I have learnt that you have to find the key to unlock a child's learning - by this I mean something that spurs them on to join in and work.  We have found that the yoghurt raisins work like a charm - they can be used for tongue exercises, counting tasks, even as rewards for getting reading right.  Obviously they have to be rationed - not a good idea to get through packets of the things in the course of one day!  But between us, my job share and I use one packet a day - which would have been his snack anayway as this child is not keen on fruit - and there are enough there to be used for many different activities.  Other keys are family photos - words make more sense if they apply to a recogniseable family member rather than some obscure drawing in a book.  Toys are also a great tool - we spend a lot of time chatting about Postman Pat and what he is doing or describing what the wind-up chicken is up to today!

I have learnt to keep up a constant narration of what we are up to, using simple phrases.  We have a gem of a speech therapist, and I have learned so much from her.  It is quite hard to actually narrate without using questioning - I'm still trying to get the hang of it.  But it works in that you are patterning sentence formation and using relevant vocabulary which hopefully one day will be used back at you.

I have learnt when to give up.  We all have our off days, when we are tired or not feelling too well and we know that trying to get a lot of work done on those days is nigh on impossible.  There is no point in forcing the issue  - we are able to tell other people how we are feeling and they will understand and give us a break.  Imagine how it must feel if you are really tired because you have to work twice as hard to keep up as everyone else, but you are unable to tell anyone around you.  If they continued to make you work when all you want to do is have a lie down and rest, you'd get angry and frustrated and non-cooperative too.  Many times the 'stubborness' and 'bad behaviour' witnessed in children and adults with Down's is due to sheer frustration at not being able to get their meaning across to the adults trying to make them do something that they either don't understand or really don't feel like doing. As an LSA you have to be able to recognise when the child is not 'naughty' but is genuinely unable to concentrate or do what you are asking of them.  At these times there is nothing wrong with stopping 'work' and either letting the child just play or even sit quietly in your lap while you look at a book or sing.  Over the years we see the pattern - the last couple of weeks of each half term are always tricky.  All of the children in infant school are tired by then, particularly if there has been a lot going on such as the run up to Christmas.  The world will not come to an end if you give the child a day off - you can still accomplish an awful lot through play.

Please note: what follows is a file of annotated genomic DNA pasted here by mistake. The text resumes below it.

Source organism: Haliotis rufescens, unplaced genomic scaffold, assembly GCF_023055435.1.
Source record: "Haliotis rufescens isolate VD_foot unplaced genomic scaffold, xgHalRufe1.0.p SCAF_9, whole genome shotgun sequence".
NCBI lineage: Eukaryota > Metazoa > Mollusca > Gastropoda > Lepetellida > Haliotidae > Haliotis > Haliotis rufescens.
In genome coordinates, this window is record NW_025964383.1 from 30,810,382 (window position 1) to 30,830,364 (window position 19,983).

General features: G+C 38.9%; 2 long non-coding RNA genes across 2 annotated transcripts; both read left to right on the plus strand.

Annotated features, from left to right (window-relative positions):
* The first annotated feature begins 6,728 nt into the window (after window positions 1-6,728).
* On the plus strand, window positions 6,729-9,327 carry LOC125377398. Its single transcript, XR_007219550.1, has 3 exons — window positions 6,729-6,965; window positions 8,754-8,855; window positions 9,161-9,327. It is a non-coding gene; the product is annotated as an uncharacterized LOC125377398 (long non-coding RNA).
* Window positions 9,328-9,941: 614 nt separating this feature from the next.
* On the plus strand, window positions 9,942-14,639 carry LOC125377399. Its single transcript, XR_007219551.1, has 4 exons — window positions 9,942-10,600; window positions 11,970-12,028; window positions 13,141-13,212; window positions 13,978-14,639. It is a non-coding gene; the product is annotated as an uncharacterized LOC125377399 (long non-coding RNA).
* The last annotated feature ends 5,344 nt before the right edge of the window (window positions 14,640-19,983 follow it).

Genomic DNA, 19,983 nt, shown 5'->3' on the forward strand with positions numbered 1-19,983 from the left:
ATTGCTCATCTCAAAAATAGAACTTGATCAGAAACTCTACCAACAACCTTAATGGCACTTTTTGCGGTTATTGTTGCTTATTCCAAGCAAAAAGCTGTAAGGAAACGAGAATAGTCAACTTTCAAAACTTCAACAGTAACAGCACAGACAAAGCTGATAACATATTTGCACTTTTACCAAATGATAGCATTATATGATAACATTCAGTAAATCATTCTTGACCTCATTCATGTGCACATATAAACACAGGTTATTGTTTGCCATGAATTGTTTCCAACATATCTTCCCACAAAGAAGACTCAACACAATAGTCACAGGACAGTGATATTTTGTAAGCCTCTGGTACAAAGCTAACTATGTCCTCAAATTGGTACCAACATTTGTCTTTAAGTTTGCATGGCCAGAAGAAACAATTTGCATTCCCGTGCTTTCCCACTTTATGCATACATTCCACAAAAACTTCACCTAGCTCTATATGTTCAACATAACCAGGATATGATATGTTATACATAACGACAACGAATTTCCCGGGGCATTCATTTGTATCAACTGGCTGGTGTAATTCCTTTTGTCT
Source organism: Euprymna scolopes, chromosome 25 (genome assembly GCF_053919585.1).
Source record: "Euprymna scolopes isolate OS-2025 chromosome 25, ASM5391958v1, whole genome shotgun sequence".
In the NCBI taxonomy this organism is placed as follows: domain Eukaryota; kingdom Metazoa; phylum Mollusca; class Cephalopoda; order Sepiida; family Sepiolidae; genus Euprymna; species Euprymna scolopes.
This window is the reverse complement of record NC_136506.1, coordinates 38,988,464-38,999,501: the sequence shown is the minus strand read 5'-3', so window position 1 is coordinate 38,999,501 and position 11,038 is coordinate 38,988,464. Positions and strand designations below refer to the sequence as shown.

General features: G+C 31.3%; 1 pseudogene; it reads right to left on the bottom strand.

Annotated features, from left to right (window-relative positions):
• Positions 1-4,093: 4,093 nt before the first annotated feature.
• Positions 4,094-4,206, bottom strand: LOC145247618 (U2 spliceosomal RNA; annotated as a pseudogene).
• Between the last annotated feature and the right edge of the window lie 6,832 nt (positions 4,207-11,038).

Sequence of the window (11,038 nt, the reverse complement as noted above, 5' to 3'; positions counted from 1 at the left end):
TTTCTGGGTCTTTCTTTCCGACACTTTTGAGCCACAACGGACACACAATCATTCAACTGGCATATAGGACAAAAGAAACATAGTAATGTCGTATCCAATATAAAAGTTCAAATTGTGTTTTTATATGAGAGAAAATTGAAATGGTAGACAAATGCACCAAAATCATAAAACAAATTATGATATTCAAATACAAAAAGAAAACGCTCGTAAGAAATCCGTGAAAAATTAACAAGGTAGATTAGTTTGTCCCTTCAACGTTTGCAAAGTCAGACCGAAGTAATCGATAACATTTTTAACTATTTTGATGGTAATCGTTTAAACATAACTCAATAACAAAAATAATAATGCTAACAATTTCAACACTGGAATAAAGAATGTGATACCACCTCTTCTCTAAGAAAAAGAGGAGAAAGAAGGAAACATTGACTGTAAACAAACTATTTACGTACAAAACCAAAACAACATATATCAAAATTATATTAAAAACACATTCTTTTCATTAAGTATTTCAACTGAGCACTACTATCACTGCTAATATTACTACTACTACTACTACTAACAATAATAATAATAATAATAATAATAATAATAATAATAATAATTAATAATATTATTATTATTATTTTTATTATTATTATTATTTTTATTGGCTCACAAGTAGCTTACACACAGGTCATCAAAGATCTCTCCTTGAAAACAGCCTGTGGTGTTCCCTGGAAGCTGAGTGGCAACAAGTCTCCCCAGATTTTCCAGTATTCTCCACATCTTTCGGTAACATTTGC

I have learned to 'chill out' - all children learn at their own pace, it cannot be hurried only helped along.  The knack is to see just what has been achieved over the past months and not worry about the things that have not.  You will probably be surprised at just how much has been mastered when you sit down and add it all up.  There is no point in comparing one child's progress with another's, each one is an individual with their own strengths.

I have also learned that to volunteer to get in the swimming pool at my age with a lively four year old who doesn't seem to be able to stay upright and keep his head out of the water was possibly not the best of ideas...